New Draw Hunt Opportunity for Free-Range Sambar in Texas, Plus More on Exotics Draw Hunts

This year’s Texas draw will give hunters a shot at sambar stags in the Powderhorn WMA. Photo courtesy TPWD

This is the first year Texas will offer draw permits for the newly-acquired Powderhorn WMA (Wildlife Management Area). This area will certainly offer the best opportunity to hunt free-range sambar deer in the US. The only other free-range Sambar hunt—on St. Vincent Island NWR in Florida—has an incredibly low success rate, with an average of about seven deer (including does) harvested out of 130 permits issued each year.

Powderhorn is a 17,351-acre former private ranch on the Gulf Coast, soon to become a mixed state park/WMA. Besides sambar deer, the WMA also has whitetail, axis deer, and feral hog. For 2018 the Texas Parks and Wildlife Department (TPWD) will offer permits for either sex deer (including exotics) or exotics-only in separate draws.

Kelly Edmiston, a Public Hunting Coordinator at TPWD, says that for the 2018-2019 season about 60 permits will be drawn: 24 either sex deer, 24 youth either sex deer, and 12 exotics-only. Either sex permit holders may take up to three white-tailed deer (limit one buck), one sambar deer and one axis deer. Sucessful applicants for either sex will be assigned to hunt either October 23-25, 2018 or January 8-10, 2019, with hunters drawing the October hunt getting the first pass at the WMA for the season. Exotic deer permit holders may take one axis and one sambar. That hunt will take place February 5-7. Edimiston says that each hunter will be assigned to a compartment within the WMA.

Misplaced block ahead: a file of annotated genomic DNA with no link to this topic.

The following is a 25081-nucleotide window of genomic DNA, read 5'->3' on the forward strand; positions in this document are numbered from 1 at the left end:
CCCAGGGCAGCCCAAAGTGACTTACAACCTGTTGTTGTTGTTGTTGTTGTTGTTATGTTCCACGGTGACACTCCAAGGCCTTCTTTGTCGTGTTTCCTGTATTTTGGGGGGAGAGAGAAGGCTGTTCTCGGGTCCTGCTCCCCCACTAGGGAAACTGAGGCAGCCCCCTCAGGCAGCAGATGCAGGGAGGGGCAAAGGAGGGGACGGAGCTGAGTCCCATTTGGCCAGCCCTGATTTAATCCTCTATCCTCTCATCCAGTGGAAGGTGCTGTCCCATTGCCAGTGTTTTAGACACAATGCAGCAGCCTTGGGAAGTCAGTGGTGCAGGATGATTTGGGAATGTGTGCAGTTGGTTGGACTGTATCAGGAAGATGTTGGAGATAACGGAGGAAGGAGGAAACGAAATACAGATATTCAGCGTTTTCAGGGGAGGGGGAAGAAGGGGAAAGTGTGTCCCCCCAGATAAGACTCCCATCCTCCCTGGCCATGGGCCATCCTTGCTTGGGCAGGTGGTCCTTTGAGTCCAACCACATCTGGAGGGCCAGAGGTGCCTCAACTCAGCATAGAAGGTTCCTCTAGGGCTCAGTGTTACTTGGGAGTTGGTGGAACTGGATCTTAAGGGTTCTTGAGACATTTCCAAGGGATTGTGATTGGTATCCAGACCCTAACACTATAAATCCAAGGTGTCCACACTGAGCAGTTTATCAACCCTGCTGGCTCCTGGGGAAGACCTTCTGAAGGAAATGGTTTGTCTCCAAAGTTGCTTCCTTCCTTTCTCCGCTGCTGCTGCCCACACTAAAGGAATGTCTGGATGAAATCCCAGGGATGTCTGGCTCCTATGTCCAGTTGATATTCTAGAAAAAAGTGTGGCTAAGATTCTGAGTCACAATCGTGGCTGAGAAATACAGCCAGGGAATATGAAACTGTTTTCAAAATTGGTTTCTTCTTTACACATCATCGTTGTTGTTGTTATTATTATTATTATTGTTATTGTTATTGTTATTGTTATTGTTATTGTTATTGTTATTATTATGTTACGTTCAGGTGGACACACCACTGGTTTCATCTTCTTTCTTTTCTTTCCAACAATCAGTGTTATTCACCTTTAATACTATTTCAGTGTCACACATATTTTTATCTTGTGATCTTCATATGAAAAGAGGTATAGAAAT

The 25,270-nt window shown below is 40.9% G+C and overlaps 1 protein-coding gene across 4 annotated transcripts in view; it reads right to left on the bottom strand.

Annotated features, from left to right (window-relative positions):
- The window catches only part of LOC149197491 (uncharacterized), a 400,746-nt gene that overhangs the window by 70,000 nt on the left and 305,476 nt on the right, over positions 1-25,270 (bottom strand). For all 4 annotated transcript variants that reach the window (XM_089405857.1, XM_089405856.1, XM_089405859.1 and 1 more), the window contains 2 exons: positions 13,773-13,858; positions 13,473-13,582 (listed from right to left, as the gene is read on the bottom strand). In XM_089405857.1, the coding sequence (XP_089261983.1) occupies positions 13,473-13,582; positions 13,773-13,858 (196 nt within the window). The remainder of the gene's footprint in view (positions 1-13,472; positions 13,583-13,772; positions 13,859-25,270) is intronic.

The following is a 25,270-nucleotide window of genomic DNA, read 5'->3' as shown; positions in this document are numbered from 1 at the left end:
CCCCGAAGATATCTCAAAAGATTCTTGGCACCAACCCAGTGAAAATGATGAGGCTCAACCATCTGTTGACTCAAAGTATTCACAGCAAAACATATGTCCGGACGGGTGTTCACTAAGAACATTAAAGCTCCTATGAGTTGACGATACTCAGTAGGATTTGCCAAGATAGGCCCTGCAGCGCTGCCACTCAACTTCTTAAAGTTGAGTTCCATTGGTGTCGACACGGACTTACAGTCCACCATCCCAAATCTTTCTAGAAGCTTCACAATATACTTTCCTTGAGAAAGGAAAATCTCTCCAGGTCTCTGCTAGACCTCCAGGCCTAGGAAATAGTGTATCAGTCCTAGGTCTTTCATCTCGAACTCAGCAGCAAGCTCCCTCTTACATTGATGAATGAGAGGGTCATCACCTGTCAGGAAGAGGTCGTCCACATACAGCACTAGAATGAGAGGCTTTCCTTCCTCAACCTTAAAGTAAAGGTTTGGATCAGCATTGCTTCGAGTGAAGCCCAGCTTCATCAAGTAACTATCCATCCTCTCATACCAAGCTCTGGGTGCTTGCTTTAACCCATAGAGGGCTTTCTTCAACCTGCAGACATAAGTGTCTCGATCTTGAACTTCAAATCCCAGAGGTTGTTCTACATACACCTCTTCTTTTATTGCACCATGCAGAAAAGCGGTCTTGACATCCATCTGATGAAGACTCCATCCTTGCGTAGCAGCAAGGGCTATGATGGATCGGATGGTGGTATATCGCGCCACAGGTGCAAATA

The application deadline for exotics is August 15, and the deadline for either sex gun deer is September 15. Both cost $3 to apply.

We spoke to Daniel Walker, a TPWD biologist who manages Powderhorn and has served as project leader there for the last three years. He tells us that the WMA portion of the ranch will comprise around 15,000 acres.

“The area holds abundant populations of sambar, axis and whitetail. The sambar were brought there around the 1950s, and they have taken to the habitat well. All deer species can be spotted regularly, although the axis and sambar deer do get into cover well. The hunt compartments range from 1,500 to 400 or 500 acres, some of which front on Matagorda Bay. The area is fairly flat, with lots of brush, although we have done some work to clear brush and restore native coastal prairie. The area has some good gravel roads, and compartments can be accessed even with a two-wheel drive vehicle. No vehicles will be allowed off-road, so hunters will be walking in the compartments. We encourage anyone to bring a pop-up blind.”

Walker says that he has seen some big stags in the WMA, with main branches close to 36-inches. These  deer are impressive trophies—sambar are the largest cervids next to moose and elk.

Axis deer (or chital), although much smaller in body than sambar, make for a interesting hunt and a beautiful trophy too. They can be in hard horn at any time of year, although the main rut is in July. Powderhorn will likely be the best public draw hunt for these deer outside of Hawaii, as other hunts in areas of Texas with axis deer are over-subscribed to cull the population of exotic animals. Hunters are also limited to assigned blinds in most of those areas.

Joshua Creek in Texas provided Debra Sieloff the chance to take this fine axis stag